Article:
Millwall’s 2019/20 campaign was one of ups and downs. Fans saw the end of an era and the beginning of a new dawn. The season started with the aim of consolidation but ended with a playoff chase going down to the wire. With the campaign now over, here is a look back at five games that defined Millwall’s season.


Wednesday 21st August: Fulham 4 Millwall 0

This defeat was a humiliation and the beginning of the end for Neil Harris. Millwall went to Craven Cottage with two wins from three, in optimistic mood. It didn’t last long.

Fulham played the Lions off the park. The 84.5% possession is now infamous and only tells half the tale. Millwall turned up waiting to be dealt a hiding and duly received one.

They couldn’t lay a glove on Fulham and barely tried to. Even when presented with two chances in the second half, they wasted them.

Millwall’s away form had been terrible under Harris and this was the tipping point. What followed were tepid, fearful displays on the road. Millwall didn’t seem worthy of three points away from the Den and Harris seemed damaged by such a humiliation.

After the game, Harris said that Millwall wouldn’t be the only side that goes to Craven Cottage and ‘gets done like that’. In the end, they were. The following weekend, Fulham would be turned over at home by a crisp, counterattacking display by Nottingham Forest.

Wednesday 2nd October: Luton Town 1 Millwall 1

On Sky, in the rain, Millwall laboured to another away draw. The Lions struggled against the plucky Championship new boys, looking bereft of ideas and imagination. The dire first half performance had the travelling fans calling for change and baying for blood.

The improved second half showed glimpses of what Millwall were capable of. Faint hopes that it could be a blueprint for progress, a side on the way to fixing its issues. Callum McManaman’s late equaliser came as a blow, the draw proved to be the end of the road for Neil Harris.

Neil stepped away, burnt out, drained and needing a fresh start. He had promised a clear out the previous summer, refreshing the squad with new energy, new ideas. This was one step further, sacrificing himself for the good of the club was a noble move and one that proved fruitful for both parties.

Saturday 23rd November: Swansea City 0 Millwall 1

In comes Gary Rowett and the signs of improvement are immediate. After two wins from three, Millwall fans are starting to be impressed by the new manager.

Matt Smith’s 91st-minute winner against Charlton lifted spirits going into the winter international break, on the other side of which lay Rowett’s first big test.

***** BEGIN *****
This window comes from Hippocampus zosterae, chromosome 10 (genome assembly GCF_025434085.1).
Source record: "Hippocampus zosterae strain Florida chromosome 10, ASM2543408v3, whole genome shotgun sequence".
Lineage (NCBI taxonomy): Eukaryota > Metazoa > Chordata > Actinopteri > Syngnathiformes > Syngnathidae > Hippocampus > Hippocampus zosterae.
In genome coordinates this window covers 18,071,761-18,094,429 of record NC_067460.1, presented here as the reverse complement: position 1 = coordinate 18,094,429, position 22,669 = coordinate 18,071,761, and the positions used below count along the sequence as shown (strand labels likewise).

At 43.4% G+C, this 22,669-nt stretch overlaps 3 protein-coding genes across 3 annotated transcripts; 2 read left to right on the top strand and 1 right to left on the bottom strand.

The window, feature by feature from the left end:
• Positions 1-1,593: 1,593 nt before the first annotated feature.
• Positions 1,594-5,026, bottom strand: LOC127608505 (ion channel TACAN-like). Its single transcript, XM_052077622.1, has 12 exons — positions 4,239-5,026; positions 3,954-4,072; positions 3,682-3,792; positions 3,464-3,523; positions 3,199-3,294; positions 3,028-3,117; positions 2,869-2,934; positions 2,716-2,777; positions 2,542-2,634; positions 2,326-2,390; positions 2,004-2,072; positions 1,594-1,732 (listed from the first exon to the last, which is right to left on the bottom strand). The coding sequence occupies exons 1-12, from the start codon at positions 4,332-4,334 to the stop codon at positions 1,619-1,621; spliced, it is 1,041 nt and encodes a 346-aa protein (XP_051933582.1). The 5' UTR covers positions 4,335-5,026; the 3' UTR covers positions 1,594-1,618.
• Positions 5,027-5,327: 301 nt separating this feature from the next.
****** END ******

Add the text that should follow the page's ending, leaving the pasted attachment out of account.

Swansea sat in fourth and Steve Cooper’s young side had been impressing. Millwall headed to Wales, abysmal away record in tow. It turns out, Rowett has a tactical trick up his sleeve.

This was the first glimpse Lions fans got of the new manager’s 5-2-3 system. Millwall sat deep, pressed well, denied Swansea time, and seemed to control the game whilst out of possession.

One little bit of Jed Wallace magic, a sublime free-kick whipped into the top corner, settled the game. His fifth goal in seven games coming in the middle of a hot streak that coincided with Rowett’s arrival, everything was clicking for Millwall.

Friday 6th March: Nottingham Forest 0 Millwall 3

Millwall had faltered somewhat going into this one. A win against Preston had kept them in and around the top six, but that was their only win in eight games before this. Perhaps the Rowett gold dust was wearing off.

Goals were the issue. Millwall had only scored three in the last seven and were struggling to find a solution. January loanee Mason Bennett took a while to get fit but had been impressing off of the bench, a trip to the City Ground could be his chance.

A 13-minute blitzkrieg from the Lions stunned the TV pundits. Matt Smith’s first-half hattrick came as a result of a perfectly executed tactical masterclass from Rowett, outer countering the counter-attack kings.

Bennett and Ferguson caused mayhem down the left; Forest couldn’t lay a finger on Millwall. A simple second half shut out sealed the three points and Millwall’s season had life. Up from 10th to 7th, two points behind stumbling Preston.

Wednesday 8th July: Millwall 0 Middlesbrough 2

After three long months of staring at a ridiculously tight table, the hope and the tension built to dangerous levels. The playoffs seemed so achievable, and they were, if not for Millwall’s slow start.

It took them three games to get back to full speed but after a win against Charlton, the Lions looked as though they may kick on. Neil Warnock (and referee Tim Robinson) had other ideas.

It is easy to blame the referee for the opener, but in truth, Millwall disappointed. They lacked belief, conviction, and energy. Despite coming so close, this game highlighted the shortcomings in the squad. They struggled against a stubborn defence and had little to turn to on the bench.

The season may not have been over until defeat to QPR, but this game summed up Millwall’s issues.